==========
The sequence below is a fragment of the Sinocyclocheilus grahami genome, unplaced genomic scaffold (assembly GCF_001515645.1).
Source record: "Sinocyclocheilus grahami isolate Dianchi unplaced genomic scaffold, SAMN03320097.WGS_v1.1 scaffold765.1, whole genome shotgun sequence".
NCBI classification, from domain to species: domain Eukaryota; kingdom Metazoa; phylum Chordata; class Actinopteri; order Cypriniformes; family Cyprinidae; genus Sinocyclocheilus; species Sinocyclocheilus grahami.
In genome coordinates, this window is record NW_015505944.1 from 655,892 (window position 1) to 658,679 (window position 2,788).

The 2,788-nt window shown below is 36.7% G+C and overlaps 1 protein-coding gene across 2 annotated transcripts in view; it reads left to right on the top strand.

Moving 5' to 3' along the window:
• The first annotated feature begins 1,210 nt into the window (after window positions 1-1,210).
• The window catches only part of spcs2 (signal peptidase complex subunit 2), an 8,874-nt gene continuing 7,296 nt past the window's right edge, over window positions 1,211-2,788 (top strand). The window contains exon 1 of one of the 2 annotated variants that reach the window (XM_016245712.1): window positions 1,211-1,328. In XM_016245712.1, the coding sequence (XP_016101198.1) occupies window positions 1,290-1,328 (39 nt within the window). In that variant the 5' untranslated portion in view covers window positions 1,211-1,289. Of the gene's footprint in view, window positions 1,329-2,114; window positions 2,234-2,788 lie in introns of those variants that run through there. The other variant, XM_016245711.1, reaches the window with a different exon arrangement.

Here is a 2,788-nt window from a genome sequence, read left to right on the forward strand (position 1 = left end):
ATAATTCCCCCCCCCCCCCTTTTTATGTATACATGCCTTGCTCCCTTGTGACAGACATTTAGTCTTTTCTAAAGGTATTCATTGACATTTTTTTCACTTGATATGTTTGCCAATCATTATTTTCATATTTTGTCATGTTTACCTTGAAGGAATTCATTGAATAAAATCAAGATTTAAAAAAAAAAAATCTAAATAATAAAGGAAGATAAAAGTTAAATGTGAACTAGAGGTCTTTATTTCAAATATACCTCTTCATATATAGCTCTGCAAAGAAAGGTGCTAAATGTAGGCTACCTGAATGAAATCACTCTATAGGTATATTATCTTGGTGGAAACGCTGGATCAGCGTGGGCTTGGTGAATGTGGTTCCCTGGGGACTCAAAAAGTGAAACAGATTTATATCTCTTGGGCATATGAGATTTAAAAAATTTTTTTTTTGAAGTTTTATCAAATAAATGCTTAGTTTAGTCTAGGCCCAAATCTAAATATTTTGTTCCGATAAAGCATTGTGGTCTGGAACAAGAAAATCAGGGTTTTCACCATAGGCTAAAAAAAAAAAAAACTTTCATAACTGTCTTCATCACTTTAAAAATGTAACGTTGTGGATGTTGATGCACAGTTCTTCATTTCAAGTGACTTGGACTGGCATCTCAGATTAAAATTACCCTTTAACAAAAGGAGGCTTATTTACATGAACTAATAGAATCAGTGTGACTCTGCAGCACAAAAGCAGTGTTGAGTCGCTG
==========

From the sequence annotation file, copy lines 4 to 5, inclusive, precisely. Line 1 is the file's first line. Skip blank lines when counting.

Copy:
In genome coordinates, this window is record NW_015505944.1 from 655,892 (window position 1) to 658,679 (window position 2,788).

The 2,788-nt window shown below is 36.7% G+C and overlaps 1 protein-coding gene across 2 annotated transcripts in view; it reads left to right on the top strand.